Kind of related, it’s odd how people on the left and right seem to fall in line and have hostility toward each other. The Right and Republicans should instead be grateful right now to the Democratic Party/DNC: in effort to protect its (Democrats’) wealthy donor-investors from its strong candidate (Sanders), who probably would have beat the Republican in 2016 and 2020, the Democrats/DNC instead knowingly ran its weak candidate — which handed victory to the Republican in 2016. This Democratic Party/DNC incompetence also paved the way for three conservative supreme court justice appointments (two were confirmed a while ago, one soon to be), plus many, many lower federal court conservative judge appointments already in place now. The Right should be delighted with the Democrats/DNC for bringing the USA a far-right White House and a now-heavily conservative supreme court — and for now re-gifting the Right in 2020 by again removing its strong candidate (Sanders) and instead running its weakling. This weakling candidate pick is also a gift to the Right because even if the president loses this November, it may make the loss so narrow that it bolsters his justification to doubt and contest the results with the help of his new, heavily conservative supreme court that the Democrats/DNC precipitated/paved the way for.

And the Left should not be hostile toward the Right/Republicans, but should instead be furious with the Democrats/DNC, who achieved exactly the opposite of what its supporters (the Left) wanted. Even if their weak-pick candidate were to win this time, the damage is done: we’ve already had about 4 years of a White House opposing the Democrats’/DNC’s supporters’ wishes in terms of domestic and foreign policy, and the supreme court has already been transformed into a service provider of conservative and extremist Republicans. (Out of respect for conservatives, it should be acknowledged that the Republican Party/RNC is currently extremist rather than conservative). The Left who voted Democrat in 2016 is still about to vote Democrat in 2020 even though the Dems/DNC are recycling their 2016 failed strategy of running their weak candidate. Anyway, the Left/centrist liberals/further left should be hostile toward the Democrats/DNC, not toward the Right/Republicans.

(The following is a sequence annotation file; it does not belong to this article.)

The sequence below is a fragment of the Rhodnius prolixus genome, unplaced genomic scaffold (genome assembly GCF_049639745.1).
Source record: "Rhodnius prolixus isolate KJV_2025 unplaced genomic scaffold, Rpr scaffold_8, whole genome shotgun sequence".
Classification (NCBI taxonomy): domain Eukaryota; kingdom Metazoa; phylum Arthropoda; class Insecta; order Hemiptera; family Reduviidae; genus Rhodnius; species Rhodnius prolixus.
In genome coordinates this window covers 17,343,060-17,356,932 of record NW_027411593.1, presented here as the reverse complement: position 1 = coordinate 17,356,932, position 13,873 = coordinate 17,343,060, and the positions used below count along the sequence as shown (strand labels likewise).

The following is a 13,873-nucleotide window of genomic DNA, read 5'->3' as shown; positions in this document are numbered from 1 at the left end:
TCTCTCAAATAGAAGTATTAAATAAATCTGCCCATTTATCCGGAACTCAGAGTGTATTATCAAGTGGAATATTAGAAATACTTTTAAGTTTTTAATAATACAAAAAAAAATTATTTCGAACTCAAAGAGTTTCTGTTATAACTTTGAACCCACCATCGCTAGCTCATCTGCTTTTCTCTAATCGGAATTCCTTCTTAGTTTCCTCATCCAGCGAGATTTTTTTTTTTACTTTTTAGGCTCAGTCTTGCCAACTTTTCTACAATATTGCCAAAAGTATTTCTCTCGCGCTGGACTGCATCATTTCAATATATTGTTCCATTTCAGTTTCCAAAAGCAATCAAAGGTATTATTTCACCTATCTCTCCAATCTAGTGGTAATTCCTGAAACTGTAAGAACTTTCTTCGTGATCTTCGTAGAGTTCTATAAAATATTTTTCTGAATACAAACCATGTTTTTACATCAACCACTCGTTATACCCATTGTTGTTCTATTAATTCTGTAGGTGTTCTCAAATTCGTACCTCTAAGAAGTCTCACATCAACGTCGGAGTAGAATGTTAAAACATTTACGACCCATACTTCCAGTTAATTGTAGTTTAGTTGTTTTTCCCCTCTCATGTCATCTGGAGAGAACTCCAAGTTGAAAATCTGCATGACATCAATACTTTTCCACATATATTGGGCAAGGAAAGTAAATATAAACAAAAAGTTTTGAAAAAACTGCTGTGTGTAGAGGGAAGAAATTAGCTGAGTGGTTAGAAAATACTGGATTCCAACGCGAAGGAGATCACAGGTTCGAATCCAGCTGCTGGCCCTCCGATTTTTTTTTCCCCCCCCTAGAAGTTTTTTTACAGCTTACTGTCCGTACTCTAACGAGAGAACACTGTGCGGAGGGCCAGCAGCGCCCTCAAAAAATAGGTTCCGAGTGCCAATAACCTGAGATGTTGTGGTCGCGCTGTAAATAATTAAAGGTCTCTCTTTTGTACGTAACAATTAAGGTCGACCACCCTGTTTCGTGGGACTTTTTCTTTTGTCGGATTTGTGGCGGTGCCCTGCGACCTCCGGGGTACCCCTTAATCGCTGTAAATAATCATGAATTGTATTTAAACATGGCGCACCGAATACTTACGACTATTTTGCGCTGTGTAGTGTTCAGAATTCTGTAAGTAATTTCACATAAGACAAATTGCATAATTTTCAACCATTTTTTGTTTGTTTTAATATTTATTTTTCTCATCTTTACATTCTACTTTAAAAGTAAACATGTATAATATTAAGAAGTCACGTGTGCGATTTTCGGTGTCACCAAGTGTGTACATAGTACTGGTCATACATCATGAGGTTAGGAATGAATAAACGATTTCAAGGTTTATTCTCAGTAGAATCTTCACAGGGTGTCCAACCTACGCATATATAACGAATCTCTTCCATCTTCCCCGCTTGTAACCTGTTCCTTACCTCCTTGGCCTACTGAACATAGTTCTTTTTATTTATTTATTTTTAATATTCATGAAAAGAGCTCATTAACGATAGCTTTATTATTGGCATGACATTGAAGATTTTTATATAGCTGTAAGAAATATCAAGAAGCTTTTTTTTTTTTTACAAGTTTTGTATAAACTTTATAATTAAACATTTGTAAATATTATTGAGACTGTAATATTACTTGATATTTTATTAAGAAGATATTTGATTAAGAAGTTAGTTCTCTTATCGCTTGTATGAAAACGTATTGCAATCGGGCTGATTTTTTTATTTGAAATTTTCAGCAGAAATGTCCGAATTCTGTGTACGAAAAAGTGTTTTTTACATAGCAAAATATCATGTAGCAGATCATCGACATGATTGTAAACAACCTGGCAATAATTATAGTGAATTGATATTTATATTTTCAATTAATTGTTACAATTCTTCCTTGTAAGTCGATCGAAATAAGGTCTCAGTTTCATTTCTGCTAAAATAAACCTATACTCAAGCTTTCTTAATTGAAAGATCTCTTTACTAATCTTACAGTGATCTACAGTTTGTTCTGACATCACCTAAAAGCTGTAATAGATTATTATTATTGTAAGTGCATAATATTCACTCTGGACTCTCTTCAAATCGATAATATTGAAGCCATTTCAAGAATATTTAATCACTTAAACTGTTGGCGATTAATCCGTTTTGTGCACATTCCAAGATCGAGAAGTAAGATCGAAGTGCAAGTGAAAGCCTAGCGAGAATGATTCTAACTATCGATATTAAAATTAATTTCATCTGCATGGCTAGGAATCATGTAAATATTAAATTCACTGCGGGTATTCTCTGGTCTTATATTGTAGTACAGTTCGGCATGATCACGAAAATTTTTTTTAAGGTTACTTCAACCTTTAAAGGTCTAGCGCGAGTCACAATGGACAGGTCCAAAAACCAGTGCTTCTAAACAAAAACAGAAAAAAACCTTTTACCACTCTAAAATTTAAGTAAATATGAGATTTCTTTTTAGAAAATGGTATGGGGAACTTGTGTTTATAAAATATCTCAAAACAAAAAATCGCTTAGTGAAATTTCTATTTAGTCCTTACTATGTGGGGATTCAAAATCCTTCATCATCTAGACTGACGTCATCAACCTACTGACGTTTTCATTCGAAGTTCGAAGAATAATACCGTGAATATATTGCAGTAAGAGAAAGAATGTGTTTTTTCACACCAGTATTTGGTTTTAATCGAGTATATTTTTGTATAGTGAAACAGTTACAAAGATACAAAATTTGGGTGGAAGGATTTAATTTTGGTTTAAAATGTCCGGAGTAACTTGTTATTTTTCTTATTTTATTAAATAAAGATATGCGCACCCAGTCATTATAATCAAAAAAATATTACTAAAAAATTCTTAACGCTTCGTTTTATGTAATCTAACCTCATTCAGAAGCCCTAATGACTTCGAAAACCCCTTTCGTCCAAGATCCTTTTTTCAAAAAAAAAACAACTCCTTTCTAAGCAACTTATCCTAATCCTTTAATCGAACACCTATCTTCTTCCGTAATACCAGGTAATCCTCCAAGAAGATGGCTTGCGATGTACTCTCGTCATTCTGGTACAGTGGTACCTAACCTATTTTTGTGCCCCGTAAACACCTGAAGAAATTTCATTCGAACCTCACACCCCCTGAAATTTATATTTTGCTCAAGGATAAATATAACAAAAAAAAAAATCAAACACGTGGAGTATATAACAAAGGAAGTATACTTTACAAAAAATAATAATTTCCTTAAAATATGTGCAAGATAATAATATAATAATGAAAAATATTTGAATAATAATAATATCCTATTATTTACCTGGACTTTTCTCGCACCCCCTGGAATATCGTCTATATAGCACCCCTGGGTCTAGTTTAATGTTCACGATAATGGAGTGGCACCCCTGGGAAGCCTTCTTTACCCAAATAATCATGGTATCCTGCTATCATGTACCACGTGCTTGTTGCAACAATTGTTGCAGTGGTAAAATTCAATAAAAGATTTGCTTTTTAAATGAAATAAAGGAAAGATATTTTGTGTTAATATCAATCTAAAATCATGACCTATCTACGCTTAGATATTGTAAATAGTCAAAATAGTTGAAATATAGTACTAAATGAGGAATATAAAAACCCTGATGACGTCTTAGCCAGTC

I don’t think the Democrats/DNC delivered the 2016 Republican victory and three conservative supreme court justice appointments intentionally; it’s just that they have a business to run — the Democratic Party/DNC, which, with intention, secures its wealth largely by legislating its donor-investors’ wealth. S0 the Democrats/DNC must protect their donor-investors from the likes of strong Democratic candidates like Sanders, and won’t have such a candidate interfering with its enterprise. Protecting donor-investors takes priority. The Dems/DNC did all this damage in the name of protecting its donor-investors from its strong candidate. Again, the left should be hostile toward the Democrats/DNC, not the Right and Republicans.

What a bunch of misplaced hostility there is.

There’s a connection between…

…the woods and urban areas: the homeless are generally not allowed. I’ll expand on this further down.

On an errand in town I wonder if the emptiness of the bus strictly reflects unemployment, or also people switching to safer modes of transport.

I still shoot out to the woods of the coastal range partly because it’s only 40 minutes away. With friends this time, enjoying the presence of eagles (or are they hawks?):

Back in town I see homeless encampments being allowed to stay, finally some rest. I find explanation on neither regular news nor homeless press/news. It results in encampments larger than I’ve seen before, and cookfires, which I’ve not seen before. I’m happy for them not being harassed for simply staying in a small spot on public property — for simply being. And I think I’ll bring them some fuelwood for their cookfires; it also would free me of thicker pieces of yard debris that won’t fit in my shredder.

Anyway, the tolerance by city government must be covid-related. Perhaps based on the thought that the routine of squeezing them into smaller, out of sight areas would result in city government being viewed as a failure at slowing the spread of the virus. Or perhaps it reflects social distancing reducing shelter capacity. Anyway, the homeless are usually not allowed to live somewhere; they’re generally pushed from spot to spot by police, chamber of commerce, and other players who have an audience that can push.